When you're behind on your bills, it can be tough to know where to turn. You might be tempted to avoid calls and emails from debt collectors, but that's the worst thing you can do. The good news is that there are ways to handle debt collectors without ending up in a full-blown legal battle.
In this guide, we'll walk you through the steps of an amicable debt collection process. We'll also show you what a debt collector might say over the phone at first contact, and how a debt collection agency locates a person.
Overview of the Amicable Debt Collection Process
When you're behind on your payments, the last thing you want is a creditor constantly calling you and harassing you to pay up. In fact, many people would rather ignore those calls and hope the problem will go away.
But that's not the best solution. Ignoring calls from a debt collector will only make things worse, because it means the collector will have to take more drastic measures to get in touch with you.
The best solution is to reach out to the debt collector and start an amicable debt collection process. This is a process where both parties work together to resolve the issue. The debt collector will provide you with a list of steps to follow, and as long as you comply with those steps, the debt collector will not resort to harassment or intimidation tactics.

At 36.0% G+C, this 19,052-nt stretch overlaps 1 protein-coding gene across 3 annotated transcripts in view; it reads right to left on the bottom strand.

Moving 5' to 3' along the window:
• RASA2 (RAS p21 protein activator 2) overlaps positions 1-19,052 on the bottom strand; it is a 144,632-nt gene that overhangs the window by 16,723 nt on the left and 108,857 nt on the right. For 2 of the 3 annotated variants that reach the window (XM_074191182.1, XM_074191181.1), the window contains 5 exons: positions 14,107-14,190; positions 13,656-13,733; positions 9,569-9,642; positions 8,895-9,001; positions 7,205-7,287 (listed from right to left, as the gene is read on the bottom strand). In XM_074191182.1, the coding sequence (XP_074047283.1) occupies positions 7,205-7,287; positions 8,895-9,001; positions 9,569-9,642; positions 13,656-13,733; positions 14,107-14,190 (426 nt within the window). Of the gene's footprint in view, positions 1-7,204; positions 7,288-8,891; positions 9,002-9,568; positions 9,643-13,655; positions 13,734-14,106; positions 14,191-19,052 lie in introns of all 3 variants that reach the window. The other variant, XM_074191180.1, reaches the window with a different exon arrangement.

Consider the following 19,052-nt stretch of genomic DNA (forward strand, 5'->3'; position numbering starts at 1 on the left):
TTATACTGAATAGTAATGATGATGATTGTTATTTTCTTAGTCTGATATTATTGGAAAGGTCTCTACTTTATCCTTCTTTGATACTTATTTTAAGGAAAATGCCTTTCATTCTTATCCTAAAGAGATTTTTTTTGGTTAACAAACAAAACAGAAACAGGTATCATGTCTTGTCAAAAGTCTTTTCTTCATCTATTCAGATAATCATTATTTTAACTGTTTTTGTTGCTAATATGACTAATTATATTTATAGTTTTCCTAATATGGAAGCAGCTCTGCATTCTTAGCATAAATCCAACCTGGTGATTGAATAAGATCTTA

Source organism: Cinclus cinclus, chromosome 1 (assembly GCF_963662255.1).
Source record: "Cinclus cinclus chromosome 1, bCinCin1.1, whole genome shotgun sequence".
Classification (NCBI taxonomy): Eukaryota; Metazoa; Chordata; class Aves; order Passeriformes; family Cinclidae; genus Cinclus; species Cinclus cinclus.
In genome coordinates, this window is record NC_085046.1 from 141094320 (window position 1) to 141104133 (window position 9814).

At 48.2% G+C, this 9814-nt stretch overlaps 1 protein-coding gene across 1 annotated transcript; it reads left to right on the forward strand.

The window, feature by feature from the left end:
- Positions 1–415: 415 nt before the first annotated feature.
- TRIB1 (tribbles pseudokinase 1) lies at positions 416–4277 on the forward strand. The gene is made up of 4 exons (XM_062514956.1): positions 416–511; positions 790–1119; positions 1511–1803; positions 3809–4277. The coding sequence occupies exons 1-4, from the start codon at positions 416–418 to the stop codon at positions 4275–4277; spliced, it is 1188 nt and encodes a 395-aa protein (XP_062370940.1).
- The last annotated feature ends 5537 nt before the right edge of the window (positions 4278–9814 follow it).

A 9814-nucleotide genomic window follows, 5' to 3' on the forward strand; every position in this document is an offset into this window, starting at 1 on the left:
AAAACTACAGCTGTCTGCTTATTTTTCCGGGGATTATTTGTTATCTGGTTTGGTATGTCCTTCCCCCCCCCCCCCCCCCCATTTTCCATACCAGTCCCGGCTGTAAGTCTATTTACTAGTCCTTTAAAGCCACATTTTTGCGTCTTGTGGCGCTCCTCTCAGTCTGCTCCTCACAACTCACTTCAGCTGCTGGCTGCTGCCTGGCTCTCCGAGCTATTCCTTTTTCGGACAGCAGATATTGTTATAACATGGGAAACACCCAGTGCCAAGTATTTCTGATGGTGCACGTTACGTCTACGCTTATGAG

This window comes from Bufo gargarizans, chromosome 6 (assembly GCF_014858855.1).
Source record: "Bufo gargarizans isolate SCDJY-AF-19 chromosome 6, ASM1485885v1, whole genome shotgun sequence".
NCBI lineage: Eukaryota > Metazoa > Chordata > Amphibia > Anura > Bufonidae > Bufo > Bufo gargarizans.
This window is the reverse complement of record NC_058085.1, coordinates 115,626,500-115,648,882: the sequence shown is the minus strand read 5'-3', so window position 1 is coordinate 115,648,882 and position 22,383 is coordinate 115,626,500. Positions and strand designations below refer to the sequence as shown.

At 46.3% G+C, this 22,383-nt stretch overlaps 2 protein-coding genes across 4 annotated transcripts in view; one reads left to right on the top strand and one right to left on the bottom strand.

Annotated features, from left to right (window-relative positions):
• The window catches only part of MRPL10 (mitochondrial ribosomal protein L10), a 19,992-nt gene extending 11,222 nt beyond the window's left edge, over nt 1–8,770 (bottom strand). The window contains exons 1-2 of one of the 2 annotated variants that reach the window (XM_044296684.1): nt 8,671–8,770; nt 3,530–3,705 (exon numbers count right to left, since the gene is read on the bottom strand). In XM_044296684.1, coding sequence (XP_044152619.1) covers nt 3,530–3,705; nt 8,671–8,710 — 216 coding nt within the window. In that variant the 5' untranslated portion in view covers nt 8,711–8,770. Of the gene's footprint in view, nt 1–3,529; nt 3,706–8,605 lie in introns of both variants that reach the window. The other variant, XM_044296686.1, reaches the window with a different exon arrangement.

If you're behind on your payments, now is the time to reach out to a debt collection agency and start the amicable debt collection process.
How to Prepare the First Payment Demand Email
A payment demand email is the first step in the debt collection process. It's important to make sure that the email is well written and formatted, as this will be the first impression that the debtor has of the debt collection agency.
The email should be polite and professional, and it should contain all of the necessary information for the debtor to make a payment. This includes the amount of money that is owed, the date by which it needs to be paid, and contact information for the debt collector.
If possible, it's also a good idea to attach a copy of the invoice or contract that outlines the debt. This will help to prove that the debt is real and that it needs to be paid.
The email should be sent to the debtor's primary email address, as this is the most likely address to be checked. If there is no response after a week, a follow-up email can be sent.
What to Say During First Phone Contact With a Debtor
The best way to start off a debt collection call is by identifying yourself and your company, and then explaining that you are calling in regards to the debtor's outstanding balance. From there, be sure to remain calm and professional while stressing the importance of settling the debt promptly.
The key is to be polite and understanding, yet firm in your message. You want to make it clear that the debtor has the opportunity to work with you to resolve the issue, but that you will take more aggressive steps if necessary. For more tips on what to say during your first call, please consult our Debt Collection Script guide.
Finding the Right Person: How Debt Collection Agencies Locate Debtors
Finding the right person to collect a debt from can be a daunting task. There are many ways for debt collection agencies to find where a debtor is located and how to contact them. They often start with the information provided by the creditor - that is, the person or company you owe money to - as well as public records such as telephone/utility bills and credit reports.